Sauces and other products created in the culinary arts center are mixed and fed into three 600-gal steam-jacketed kettles adjacent to the production area, setting the stage for a continuous filling and packaging operation. Each kettle draws tomatoes, tomato puree, water, and oil directly from bulk storage facilities. Garnishes are placed in the batch with stainless-steel totes utilizing bridge elevators.

Sauces and dressings are hot-filled at 180˚ in a piston filler from Elmar Industries Inc. ( The line currently sends glass jars from Leone Industries (, ranging in height from 4” to 81⁄2” tall and in size from 12 oz to 24 oz, through at about 110 units/min. The filler can accommodate either glass or plastic jars. Christian Thomas, Summer Garden Food quality assurance manager, says the line could operate at speeds in excess of 220 units/min, fast enough to drive efficiencies and paced to control quality.

From the filler sections, product flows into a Mettler-Toledo ( Safeline metal detector. Rejects are captured in a SCADA system for quality analysis. Glass jars that pass inspection proceed into a crown capper, while plastic jars head for a Pack West ( capper. Capped jars move via conveyance to a Teledyne Taptone ( closure inspection system. At the next stop on the automated line, the jars are gently and rapidly inverted in the upward position. “This is done to sanitize the headspace and inside lid with the 180-degree fluid,” Thomas notes. “It’s a quality step to ensure there are no mold/yeast spores in this area of the container that may cause fermentation.”

Next, all jars head for an Arrowhead pasteurizer/cooler table. The machine can pasteurize product in jars using tunnel pasteurization and to reduce the product temperature to less than 105˚.

Finally, the filled jars enter the label room for one last inspection on Teledyne’s Tap Tone 1000 equipment. Packages that pass inspection are conveyed through an inline labeler from Quadrel Labeling Systems ( before being drop-packed on equipment from Hamrick Manufacturing & Service ( into cases erected and sealed using Little David equipment from Loveshaw (

How the company achieves savings

Summer Garden Food’s operations go beyond the ordinary in green and cost efficiencies, and they come about by treating the building and production processes as a single integrated system. These efficiencies have generated the following savings: $12,000 annually in pumping, $30,000 a year in cooling, and a per-unit water consumption reduction of up to 75% for cooling operations.

Chiller water is cooled using a heat exchanger, allowing for cooling cost savings. Glycol is cooled in a proprietary system, using air from outside the plant, and piping from the pasteurizer cooler table sends warm water from the table for post processing. The team designed this complex but intriguingly simple sequence of events.

Other major innovations in designing the plant include the integration of processing cooling and HVAC systems, and the creation of a hybrid cooling system. Central to the hybrid heat recovery system is the addition of an evaporative-free cooler, which removes a significant amount of the process heat through evaporation. This approach requires far less electricity than comparable mechanical removal of heat through the cooler, the more common process in food-manufacturing facilities.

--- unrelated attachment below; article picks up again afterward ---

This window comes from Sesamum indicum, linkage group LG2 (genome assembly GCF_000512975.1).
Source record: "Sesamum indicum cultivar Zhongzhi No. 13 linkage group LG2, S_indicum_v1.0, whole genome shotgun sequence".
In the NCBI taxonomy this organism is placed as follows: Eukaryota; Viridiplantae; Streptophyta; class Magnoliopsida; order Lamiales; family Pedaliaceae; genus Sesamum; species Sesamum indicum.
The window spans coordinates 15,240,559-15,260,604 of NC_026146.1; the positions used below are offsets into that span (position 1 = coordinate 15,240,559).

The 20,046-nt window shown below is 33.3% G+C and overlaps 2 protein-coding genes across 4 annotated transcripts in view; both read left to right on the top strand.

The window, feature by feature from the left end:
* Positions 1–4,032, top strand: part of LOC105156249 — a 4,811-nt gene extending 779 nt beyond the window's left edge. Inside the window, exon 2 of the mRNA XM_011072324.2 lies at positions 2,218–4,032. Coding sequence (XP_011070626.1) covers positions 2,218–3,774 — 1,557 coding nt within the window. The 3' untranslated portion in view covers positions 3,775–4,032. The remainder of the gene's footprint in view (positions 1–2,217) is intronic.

Elsewhere, Wallace worked with Arrowhead to change the spray nozzle configuration design parameters, which in turn reduced pressure by one-third on its pasteurizer cooler. With this enhancement, reducing pumping energy by 30%.

Summer Garden Food’s facility and production operations deliver most of their efficiencies via heat recovery and insulation. For example, a system was developed to recapture heat waste from the pasteurization and cooling process and send it back into the plant. “We recover 300 to 500 BTUs per hour of waste heat, and that ended up being a significant cost savings,” Wallace notes.

Operations attract customers

Angelilli says Summer Garden Food has gained new customers because of its highly efficient, LEED-certified facility. One of them is Costco; Summer Garden Food produces and distributes club packs of the Mario Batali line of sauces and related products for the store.

“I don’t believe we’d be doing business with Costco without this type of facility,” Angelilli says. “Retailers are greening up their supply chains, and they’re looking for this from their producers.”

Summer Garden Food and Wallace are continuing their collaboration to improve Summer Garden Food’s pioneering facility. One area of focus entails changing the dimensions of the packaging so it moves through production even faster. The hope is to reduce costs and improve energy efficiency.

“The overall efficiency of the building is incredibly high,” Wallace says. “As we’ve been told ‘You can’t do that’ by other people, John Angelilli has encouraged the innovation and taken some risks. In almost every case, it’s worked out well.”

With the new facility and production line, Summer Garden Food now has an operation worthy of the products going into its jars. Wallace observes, “Short of being a dairy, you do not see a plant that is this clean and energy-efficient in food processing.”

To which Angelilli concludes, “We were always good at the culinary arts and R&D. But for the company, this was the missing piece. We built not a plant, but a capability. Now we have an integrated group of food companies that can take the product from concept to consumer, and do quality control every step along the way.”